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“Dear Friderike when you get this letter I shall feel much better than before …” Final letter from Stefan Zweig to Friderike Zweig, 22 February 1942. The Stefan Zweig Collection, Reed Library Archives & Special Collections.

Further accruals to the Zweig Collection at Fredonia would include the voluminous correspondence containing over 6,000 letters, postcards and other epistolary devices written to Zweig from some of the most pivotal writers, artists, musicians, composers and intellectuals of his age. Among the hundreds of correspondents – including the likes of Felix Braun, Max Brod, Georges Duhamel, Sergei Eisenstein, Benno Geiger, Pierre Jean Jouve, James Joyce, Frans Masereel, Joseph Roth, Albert Schweitzer, Fritz von Unruh and Virginia Woolf – Strauss himself was no mean contributor. His correspondence alone comprises over 75 items sent to Zweig between 1931 and 1935, for the latter a period of time fraught with, at best, uncertainty about the future and, at worst, the unambiguous realization that his livelihood, life, and limb lay within the ever-increasing reach of oblivion. Zweig himself, though perpetually and avowedly apolitical insofar as he could manage, endured constant pressure from many sides to use his authorial notoriety as a spokesperson against the rising Nazi influence. However, he consistently refused to play such a role, as seen in a letter he wrote to Strauss from Zurich, dated 19 May 1935: “As an individual one cannot resist the will or insanity of a whole world; enough strength is needed to remain firm and self-respecting and to reject all feelings of bitterness and hatred. This alone has become a sort of accomplishment these days, and is almost harder than writing books.” (Ibid., 93. This letter from Stefan Zweig to Richard Strauss is held by the Richard-Strauss-Institut in Garmisch-Partenkirchen, Germany.) Zweig seemed unwilling to allow the insanity of the world interfere with either his art or his humanity.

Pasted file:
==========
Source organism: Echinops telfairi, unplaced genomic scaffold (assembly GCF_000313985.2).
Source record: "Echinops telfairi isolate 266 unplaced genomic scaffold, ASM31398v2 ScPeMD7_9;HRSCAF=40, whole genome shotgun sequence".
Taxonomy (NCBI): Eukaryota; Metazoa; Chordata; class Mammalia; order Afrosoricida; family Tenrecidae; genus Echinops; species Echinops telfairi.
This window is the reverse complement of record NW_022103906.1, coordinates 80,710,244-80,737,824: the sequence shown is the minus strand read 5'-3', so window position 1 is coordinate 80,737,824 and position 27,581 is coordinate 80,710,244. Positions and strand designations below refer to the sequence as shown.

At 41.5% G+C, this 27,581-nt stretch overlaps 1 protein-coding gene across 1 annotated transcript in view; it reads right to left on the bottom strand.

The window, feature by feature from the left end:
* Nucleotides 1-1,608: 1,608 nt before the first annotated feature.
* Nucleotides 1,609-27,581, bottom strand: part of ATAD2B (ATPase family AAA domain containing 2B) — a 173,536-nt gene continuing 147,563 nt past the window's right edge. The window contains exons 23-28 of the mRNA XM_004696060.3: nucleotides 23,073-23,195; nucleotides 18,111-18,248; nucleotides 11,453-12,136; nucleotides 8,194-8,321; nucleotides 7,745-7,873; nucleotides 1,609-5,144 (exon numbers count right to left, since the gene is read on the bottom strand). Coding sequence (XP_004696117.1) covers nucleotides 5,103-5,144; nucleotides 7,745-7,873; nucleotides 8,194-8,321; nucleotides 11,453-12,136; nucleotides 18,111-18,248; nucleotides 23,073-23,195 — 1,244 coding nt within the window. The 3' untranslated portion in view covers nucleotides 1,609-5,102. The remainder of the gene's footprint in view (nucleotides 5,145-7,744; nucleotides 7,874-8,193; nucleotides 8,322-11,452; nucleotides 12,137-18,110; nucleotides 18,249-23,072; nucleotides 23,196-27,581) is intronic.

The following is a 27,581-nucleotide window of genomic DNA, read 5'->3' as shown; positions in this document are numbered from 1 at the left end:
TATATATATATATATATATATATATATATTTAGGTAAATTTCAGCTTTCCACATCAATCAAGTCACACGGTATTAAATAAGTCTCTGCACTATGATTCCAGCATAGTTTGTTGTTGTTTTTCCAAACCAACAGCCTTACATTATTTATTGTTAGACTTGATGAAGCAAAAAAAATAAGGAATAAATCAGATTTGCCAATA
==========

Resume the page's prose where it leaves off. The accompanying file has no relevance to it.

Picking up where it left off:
Although the focus of events for Zweig at Fredonia 2016 will concentrate on the author’s relationship with Strauss and music, the collection as a whole encompasses an interdisciplinary scope of immeasurable value to scholars everywhere, elucidating not only Zweig’s own aesthetic acumen but his unwavering support of and collaboration with the greatest thinkers and creators of his era. He was, in fact, a true man of letters.

Zweig at Fredonia 2016 details:

Dates: 3-5 October 2016
Location:  The State University of New York at Fredonia, Fredonia, NY
Organizers: Birger Vanwesenbeeck (vanweseb@fredonia.edu);
Kim Taylor (taylokr@fredonia.edu)

3 October 2016
15:30, Zweig and Strauss: A Continuing Conversation
Faculty panel led by musicologist Dr. Matthew Werley (Oxford).
17:00, Zweig and Strauss: Artistic Collaboration in a Time of War
Opening of manuscript exhibit featuring correspondence written by Strauss to Zweig from Fredonia’s Stefan Zweig Collection.

4 October 2016
20:00, Selected Songs and Arias of Richard Strauss
Fredonia School of Music faculty and students perform songs and arias of Richard Strauss, including excerpts from Die schweigsame Frau.

5 October 2016
18:00, 4th Biennial Stefan Zweig Lecture
Keynote lecture by George Prochnik, author of The Impossible Exile: Stefan Zweig at the End of the World (2014).

Website: http://fredonia.libguides.com/archives/zweig
Blog: https://zweigatfredonia.com/
Twitter: @FREDarchives

Note on the author: Kimberly Taylor is Coordinator of Archives & Special Collections, Daniel A. Reed Library, The State University of New York at Fredonia

 

 

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One thought on “A librettist and his composer: Stefan Zweig and Richard Strauss as seen through their letters (guest post by Kimberly Taylor)

  1. Pingback: A librettist and his composer: Stefan Zweig and Richard Strauss as seen through their letters (guest post by Kimberly Taylor) | Zweig at Fredonia